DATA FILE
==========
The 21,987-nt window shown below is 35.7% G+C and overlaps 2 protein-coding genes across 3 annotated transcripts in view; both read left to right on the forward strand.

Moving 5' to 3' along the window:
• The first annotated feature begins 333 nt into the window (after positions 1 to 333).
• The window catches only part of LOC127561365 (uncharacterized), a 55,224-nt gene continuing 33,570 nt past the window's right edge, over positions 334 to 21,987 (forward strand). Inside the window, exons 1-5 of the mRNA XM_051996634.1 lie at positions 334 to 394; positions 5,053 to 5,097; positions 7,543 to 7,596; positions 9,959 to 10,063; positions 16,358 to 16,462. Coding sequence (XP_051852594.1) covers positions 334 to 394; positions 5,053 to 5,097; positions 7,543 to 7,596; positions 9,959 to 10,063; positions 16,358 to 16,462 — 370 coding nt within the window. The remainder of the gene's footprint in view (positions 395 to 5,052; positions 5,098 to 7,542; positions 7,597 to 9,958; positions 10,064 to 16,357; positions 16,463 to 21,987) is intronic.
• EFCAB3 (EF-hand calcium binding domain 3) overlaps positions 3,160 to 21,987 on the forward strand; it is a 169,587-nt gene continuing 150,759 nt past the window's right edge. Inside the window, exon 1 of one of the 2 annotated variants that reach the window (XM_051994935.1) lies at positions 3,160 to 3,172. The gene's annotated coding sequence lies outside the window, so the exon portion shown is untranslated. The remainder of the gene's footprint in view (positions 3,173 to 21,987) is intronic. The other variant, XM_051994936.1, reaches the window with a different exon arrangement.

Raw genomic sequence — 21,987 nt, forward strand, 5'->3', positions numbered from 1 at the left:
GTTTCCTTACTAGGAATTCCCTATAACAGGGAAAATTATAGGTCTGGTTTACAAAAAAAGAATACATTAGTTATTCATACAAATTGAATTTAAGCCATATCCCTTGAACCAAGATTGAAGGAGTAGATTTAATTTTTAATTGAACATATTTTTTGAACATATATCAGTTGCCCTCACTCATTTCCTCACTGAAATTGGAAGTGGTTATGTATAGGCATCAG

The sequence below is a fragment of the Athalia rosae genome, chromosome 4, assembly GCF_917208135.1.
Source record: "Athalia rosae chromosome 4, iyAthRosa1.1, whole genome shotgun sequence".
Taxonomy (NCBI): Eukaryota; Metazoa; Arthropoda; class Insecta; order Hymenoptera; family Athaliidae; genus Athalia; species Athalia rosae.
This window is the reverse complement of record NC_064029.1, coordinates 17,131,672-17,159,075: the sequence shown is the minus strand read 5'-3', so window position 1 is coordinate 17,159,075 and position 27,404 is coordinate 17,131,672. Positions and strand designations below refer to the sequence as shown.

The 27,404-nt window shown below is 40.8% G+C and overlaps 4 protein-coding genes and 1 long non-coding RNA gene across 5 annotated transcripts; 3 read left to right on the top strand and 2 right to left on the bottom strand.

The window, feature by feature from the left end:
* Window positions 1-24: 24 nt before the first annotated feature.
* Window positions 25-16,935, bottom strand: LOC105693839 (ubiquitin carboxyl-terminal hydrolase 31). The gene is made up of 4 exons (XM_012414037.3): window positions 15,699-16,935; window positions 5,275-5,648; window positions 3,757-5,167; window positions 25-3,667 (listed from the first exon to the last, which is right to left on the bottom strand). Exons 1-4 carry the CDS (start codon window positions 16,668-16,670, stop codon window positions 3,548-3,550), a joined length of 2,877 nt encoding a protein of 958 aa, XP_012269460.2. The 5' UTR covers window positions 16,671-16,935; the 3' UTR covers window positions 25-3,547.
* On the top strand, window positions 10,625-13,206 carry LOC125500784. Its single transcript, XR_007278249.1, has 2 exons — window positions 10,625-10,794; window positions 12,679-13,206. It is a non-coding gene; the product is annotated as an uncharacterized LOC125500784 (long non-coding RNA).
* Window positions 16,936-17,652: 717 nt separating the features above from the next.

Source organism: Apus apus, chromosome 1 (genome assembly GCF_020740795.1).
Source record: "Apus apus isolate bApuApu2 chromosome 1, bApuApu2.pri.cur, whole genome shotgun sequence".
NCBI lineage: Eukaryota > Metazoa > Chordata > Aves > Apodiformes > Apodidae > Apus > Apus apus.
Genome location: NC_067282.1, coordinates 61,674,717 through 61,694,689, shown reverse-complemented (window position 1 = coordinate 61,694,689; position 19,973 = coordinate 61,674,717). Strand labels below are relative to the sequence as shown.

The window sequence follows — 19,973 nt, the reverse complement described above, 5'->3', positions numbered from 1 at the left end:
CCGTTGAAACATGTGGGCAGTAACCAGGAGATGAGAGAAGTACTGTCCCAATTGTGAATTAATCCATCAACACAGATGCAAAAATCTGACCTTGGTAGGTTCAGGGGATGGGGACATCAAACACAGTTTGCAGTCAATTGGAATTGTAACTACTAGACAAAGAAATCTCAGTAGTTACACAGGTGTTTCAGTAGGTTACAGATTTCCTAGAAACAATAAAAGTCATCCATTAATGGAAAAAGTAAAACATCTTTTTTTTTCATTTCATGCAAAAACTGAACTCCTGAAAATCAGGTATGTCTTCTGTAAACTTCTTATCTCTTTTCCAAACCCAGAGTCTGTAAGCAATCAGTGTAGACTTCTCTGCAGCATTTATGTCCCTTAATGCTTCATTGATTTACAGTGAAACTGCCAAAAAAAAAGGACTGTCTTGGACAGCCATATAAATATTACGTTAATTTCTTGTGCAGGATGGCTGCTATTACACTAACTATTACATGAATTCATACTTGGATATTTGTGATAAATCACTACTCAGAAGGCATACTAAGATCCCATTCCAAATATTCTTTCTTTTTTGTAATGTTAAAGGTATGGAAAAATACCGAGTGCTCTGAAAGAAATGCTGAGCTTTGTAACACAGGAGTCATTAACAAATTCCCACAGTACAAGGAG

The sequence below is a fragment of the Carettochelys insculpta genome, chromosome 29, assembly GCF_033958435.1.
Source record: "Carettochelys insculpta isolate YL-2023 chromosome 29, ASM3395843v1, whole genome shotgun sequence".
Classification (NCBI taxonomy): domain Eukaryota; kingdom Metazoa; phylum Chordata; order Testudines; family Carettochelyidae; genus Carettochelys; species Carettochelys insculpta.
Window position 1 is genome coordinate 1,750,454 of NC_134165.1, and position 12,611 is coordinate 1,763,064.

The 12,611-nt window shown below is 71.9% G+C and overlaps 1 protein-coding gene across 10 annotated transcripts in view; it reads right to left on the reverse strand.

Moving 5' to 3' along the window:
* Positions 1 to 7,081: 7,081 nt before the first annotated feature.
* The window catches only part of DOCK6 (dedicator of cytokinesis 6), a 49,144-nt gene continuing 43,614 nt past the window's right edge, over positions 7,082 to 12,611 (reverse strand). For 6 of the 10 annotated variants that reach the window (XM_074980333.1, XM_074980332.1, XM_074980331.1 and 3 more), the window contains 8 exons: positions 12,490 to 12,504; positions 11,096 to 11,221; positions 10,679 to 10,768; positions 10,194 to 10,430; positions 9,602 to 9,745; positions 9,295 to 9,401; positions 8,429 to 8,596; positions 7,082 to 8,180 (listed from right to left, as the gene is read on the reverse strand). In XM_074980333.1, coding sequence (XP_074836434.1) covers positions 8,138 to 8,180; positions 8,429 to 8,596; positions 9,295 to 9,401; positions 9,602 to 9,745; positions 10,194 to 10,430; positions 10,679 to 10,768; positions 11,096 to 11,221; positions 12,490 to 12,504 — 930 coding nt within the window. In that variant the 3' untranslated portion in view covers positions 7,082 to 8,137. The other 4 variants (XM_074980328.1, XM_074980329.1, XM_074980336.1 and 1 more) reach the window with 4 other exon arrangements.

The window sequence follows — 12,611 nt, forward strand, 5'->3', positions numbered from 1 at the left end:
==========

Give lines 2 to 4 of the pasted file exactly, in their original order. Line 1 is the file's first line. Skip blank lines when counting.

Moving 5' to 3' along the window:
• The first annotated feature begins 333 nt into the window (after positions 1 to 333).
• The window catches only part of LOC127561365 (uncharacterized), a 55,224-nt gene continuing 33,570 nt past the window's right edge, over positions 334 to 21,987 (forward strand). Inside the window, exons 1-5 of the mRNA XM_051996634.1 lie at positions 334 to 394; positions 5,053 to 5,097; positions 7,543 to 7,596; positions 9,959 to 10,063; positions 16,358 to 16,462. Coding sequence (XP_051852594.1) covers positions 334 to 394; positions 5,053 to 5,097; positions 7,543 to 7,596; positions 9,959 to 10,063; positions 16,358 to 16,462 — 370 coding nt within the window. The remainder of the gene's footprint in view (positions 395 to 5,052; positions 5,098 to 7,542; positions 7,597 to 9,958; positions 10,064 to 16,357; positions 16,463 to 21,987) is intronic.